When I was a little girl, my best friend, Jennie and I would frequently have conversations like this:
Jennie: Do you want to play school?
Jennie: Oh, goodie! Do you want to be the teacher or the student first?
Me: Umm, I don’t know. What do you want to be first?
Jennie: Well…I can be the teacher first, unless you would rather be the teacher.
Me: No, you can be the teacher. Are you sure? Would you rather be the student?
Jennie: OK. I can be the student. Are you sure you want to be the teacher?
And on and on it went until we would ask her mother to pick a number from one to 10 and whichever one of us had the closest got to be the teacher. Like this mattered in the scheme of things? How much time did we waste deciding who would be the teacher when we could have been playing school instead?
Fast-forward 30 years after my childhood to a conversation I recently overheard at the grocery store. A young couple was attempting to make dinner plans:
Her: Hey, I’m in the mood for sushi tonight. Wanna get some?
Him: Yeah, sushi sounds great. Where are you thinking?
Her: That place we ordered from last time?
Him: Sure, that was really good…Ya know, I did hear about another place that is supposed to even better.
Her: Oh? Do you want to go there instead?
Him: We could try it. Whaddya think? The first place was really good, though.
Her: I’m game. Why not? Let’s try the new place…if that’s OK with you.
Him: That sounds great. Or we could go to the usual place tonight and try the new one next time. Whatever you think, sweetie.
Her: Either way sounds good. I’m just hungry!
Him: So, we’ll go to the usual place? Or try the new one?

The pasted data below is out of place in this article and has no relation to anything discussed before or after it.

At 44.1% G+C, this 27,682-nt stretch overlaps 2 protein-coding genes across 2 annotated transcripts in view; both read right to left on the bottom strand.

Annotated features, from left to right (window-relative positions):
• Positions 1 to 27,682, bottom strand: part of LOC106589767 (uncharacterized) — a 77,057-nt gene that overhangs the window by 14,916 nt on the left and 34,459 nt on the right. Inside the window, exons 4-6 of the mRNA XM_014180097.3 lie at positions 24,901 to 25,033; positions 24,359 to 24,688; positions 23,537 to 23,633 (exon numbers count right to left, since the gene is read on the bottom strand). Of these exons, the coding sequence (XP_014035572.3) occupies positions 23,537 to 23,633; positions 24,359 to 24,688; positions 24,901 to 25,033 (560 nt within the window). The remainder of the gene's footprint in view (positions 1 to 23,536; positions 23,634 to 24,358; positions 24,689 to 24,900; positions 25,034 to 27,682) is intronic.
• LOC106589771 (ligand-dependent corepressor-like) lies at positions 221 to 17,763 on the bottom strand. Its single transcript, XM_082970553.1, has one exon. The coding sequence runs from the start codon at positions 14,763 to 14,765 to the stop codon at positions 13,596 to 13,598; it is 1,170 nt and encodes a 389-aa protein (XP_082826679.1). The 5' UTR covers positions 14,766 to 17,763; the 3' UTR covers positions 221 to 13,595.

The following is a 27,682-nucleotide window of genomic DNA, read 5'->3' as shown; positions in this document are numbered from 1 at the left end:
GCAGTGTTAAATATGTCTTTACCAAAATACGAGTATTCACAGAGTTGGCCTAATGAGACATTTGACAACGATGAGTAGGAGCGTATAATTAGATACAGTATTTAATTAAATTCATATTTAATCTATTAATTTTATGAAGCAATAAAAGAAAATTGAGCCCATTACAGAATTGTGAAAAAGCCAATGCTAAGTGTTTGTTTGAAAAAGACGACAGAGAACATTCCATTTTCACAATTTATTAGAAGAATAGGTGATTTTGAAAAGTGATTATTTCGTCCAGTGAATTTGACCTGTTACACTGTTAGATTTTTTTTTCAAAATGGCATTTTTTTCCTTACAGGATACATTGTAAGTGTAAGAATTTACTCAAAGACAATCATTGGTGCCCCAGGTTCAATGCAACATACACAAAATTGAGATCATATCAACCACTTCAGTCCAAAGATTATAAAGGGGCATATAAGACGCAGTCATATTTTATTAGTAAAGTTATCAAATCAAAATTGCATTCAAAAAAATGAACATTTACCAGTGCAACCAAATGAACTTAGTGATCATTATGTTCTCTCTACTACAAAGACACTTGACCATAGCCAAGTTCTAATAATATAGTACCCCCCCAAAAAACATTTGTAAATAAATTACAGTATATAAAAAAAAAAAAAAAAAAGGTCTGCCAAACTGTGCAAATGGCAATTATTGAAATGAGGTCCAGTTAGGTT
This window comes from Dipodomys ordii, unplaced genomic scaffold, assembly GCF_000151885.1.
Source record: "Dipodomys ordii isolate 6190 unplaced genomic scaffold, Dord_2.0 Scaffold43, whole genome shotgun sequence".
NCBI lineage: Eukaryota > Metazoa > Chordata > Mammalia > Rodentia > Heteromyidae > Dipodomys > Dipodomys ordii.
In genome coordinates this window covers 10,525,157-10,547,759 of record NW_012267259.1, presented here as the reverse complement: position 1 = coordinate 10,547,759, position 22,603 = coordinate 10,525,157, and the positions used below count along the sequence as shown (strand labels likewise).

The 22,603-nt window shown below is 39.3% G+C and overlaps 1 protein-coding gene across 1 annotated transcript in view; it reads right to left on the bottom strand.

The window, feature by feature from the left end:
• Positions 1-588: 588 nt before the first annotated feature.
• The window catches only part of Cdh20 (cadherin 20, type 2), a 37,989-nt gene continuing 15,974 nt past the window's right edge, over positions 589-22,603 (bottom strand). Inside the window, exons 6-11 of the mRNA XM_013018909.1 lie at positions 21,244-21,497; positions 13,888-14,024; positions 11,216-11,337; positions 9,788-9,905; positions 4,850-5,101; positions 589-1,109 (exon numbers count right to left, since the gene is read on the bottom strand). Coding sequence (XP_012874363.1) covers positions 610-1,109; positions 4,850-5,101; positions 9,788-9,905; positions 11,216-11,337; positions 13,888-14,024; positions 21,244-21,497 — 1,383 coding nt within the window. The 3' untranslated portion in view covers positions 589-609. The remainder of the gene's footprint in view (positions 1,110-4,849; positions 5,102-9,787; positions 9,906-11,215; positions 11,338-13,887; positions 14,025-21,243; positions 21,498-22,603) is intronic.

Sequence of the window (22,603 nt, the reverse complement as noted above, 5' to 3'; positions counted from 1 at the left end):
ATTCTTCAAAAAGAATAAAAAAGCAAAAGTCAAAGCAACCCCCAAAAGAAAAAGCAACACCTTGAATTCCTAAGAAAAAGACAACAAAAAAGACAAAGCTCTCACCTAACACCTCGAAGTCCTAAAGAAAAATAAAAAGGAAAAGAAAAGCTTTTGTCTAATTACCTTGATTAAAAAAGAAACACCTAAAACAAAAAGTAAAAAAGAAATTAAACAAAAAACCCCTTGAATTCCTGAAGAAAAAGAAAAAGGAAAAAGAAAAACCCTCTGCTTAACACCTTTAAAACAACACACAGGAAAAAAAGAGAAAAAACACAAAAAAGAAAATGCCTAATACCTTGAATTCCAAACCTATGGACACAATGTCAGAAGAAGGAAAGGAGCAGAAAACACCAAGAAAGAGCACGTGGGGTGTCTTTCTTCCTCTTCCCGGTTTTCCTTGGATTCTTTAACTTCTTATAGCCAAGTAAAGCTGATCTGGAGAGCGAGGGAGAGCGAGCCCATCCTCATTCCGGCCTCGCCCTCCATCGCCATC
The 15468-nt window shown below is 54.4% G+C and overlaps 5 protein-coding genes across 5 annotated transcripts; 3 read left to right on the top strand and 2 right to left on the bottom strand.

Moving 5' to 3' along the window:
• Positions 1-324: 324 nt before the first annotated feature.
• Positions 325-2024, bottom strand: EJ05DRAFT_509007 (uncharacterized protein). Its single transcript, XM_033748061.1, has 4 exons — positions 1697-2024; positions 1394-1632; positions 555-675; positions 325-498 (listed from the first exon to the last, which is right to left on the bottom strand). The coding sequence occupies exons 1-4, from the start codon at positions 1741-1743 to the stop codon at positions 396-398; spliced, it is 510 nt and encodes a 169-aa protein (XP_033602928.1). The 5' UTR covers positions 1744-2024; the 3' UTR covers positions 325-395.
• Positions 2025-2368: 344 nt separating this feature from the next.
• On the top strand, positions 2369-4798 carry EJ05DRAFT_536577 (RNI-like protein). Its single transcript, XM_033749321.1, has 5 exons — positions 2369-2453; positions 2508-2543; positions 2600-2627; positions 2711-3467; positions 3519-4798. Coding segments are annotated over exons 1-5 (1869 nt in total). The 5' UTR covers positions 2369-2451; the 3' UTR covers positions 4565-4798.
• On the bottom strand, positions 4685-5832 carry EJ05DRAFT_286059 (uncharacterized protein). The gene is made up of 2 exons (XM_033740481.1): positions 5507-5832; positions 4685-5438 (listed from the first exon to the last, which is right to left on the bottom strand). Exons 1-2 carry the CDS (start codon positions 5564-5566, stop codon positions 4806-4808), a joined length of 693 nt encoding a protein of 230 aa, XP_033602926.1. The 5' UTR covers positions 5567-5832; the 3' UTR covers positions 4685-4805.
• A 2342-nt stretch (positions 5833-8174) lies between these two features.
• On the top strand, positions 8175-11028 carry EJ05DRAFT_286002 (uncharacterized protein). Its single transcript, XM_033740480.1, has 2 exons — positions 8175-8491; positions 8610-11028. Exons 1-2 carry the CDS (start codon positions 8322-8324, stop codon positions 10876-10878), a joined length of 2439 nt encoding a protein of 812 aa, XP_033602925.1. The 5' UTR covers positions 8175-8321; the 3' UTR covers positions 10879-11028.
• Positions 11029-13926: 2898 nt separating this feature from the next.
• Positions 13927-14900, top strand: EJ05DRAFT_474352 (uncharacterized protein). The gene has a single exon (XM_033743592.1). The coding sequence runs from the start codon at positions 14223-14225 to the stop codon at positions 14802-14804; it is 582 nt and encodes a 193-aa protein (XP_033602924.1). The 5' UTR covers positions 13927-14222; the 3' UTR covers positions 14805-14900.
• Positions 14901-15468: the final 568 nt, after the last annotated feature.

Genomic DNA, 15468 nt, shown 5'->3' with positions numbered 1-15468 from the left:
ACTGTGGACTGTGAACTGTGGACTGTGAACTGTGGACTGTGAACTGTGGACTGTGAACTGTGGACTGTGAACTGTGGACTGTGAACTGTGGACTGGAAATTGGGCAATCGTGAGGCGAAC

Her: Whatever you want, babe.
I almost offered to pick a number from one to 10 so they could eat sometime that evening.
My boyfriend and I often have conversations like this, too, because as he pointed out, we are both the pleasers in our relationship. We both want the other person to be happy, so we are all too willing to put our own desires or needs on the back burner at any moment. We did this to a fault one time, and after much discussion the next day, discovered that we had both wanted the same outcome, but in second-guessing each other, we arrived at the exact opposite result.
When we figured this out, I said to him, “Seriously? You wanted what I wanted and I wanted what you wanted and neither one of us got what we wanted?”
“Yeah,” he said. “We need to stop doing that.”
But, if you are a pleaser by nature, as some of us have been since childhood, how do you change this behavior in your adult relationships? (See Part 2 to answer this question and for an example on how to apply the answer to a real situation.)
Check out my Single Parenting column here.
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